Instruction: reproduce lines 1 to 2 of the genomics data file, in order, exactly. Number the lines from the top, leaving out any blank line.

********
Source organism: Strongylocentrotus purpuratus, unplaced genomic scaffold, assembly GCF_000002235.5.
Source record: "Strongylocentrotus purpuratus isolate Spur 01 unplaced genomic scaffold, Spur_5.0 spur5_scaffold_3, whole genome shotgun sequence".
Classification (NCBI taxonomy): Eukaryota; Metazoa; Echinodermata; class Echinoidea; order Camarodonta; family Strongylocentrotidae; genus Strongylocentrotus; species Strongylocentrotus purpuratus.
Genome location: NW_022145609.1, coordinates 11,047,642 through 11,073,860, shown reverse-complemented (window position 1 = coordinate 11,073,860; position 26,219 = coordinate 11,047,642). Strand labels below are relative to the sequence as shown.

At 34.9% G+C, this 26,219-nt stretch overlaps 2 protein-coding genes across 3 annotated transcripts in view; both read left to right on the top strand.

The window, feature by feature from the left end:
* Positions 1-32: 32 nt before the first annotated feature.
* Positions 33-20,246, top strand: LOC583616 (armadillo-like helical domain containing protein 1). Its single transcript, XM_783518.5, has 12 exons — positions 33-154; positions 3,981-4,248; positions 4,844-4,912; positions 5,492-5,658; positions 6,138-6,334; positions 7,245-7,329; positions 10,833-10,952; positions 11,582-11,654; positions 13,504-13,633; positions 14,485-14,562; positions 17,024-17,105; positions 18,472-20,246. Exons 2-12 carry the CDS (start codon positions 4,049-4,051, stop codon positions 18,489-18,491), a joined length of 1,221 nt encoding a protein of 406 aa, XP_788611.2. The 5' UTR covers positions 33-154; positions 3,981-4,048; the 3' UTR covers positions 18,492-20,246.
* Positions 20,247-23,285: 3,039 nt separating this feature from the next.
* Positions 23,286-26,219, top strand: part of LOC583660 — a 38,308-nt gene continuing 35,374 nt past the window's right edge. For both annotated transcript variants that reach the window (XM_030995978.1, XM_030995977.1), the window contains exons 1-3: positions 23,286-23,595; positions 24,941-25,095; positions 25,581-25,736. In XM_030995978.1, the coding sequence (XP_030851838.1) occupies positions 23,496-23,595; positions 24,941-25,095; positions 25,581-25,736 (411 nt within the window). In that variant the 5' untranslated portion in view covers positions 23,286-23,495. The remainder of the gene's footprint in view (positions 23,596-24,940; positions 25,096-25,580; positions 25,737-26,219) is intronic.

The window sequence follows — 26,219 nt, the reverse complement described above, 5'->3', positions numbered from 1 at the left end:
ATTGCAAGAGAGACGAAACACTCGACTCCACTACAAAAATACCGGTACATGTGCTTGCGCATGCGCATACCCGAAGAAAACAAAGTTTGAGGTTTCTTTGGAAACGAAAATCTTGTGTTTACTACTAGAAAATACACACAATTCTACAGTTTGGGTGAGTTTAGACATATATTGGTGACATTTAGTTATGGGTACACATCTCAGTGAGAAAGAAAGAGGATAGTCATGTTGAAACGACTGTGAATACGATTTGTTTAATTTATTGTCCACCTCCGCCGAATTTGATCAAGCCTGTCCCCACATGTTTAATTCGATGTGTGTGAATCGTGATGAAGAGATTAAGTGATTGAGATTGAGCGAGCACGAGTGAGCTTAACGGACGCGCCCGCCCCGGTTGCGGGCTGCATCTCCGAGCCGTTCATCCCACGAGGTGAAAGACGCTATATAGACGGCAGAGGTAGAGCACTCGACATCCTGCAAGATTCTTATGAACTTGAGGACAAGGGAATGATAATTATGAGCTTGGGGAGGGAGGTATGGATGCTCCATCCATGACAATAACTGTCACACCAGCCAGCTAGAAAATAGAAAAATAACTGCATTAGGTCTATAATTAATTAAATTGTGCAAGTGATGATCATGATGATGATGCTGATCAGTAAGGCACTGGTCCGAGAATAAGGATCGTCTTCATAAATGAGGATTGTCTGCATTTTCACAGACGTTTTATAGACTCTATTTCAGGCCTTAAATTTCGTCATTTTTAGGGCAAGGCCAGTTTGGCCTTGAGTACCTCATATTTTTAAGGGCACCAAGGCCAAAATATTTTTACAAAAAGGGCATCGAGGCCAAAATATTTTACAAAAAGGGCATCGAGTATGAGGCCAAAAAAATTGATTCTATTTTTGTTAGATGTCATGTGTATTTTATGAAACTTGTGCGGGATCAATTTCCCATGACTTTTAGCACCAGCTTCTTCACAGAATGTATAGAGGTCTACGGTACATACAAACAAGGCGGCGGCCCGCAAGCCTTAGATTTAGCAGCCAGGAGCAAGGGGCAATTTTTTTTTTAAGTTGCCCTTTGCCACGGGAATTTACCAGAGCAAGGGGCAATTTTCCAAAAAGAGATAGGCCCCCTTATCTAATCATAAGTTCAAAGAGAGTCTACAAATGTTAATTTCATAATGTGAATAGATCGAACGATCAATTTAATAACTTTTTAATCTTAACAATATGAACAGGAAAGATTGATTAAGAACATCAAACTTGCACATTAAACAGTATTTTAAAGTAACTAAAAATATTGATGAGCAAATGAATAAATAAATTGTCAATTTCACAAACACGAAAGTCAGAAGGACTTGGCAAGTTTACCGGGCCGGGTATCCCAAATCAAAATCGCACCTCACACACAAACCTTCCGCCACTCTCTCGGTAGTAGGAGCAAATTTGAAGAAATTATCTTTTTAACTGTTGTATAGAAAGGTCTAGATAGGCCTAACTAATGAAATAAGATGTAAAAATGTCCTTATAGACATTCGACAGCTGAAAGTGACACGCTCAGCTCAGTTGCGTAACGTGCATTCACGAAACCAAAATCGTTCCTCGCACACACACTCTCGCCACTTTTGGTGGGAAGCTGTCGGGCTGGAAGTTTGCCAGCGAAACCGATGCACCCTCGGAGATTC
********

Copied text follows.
Source organism: Strongylocentrotus purpuratus, unplaced genomic scaffold, assembly GCF_000002235.5.
Source record: "Strongylocentrotus purpuratus isolate Spur 01 unplaced genomic scaffold, Spur_5.0 spur5_scaffold_3, whole genome shotgun sequence".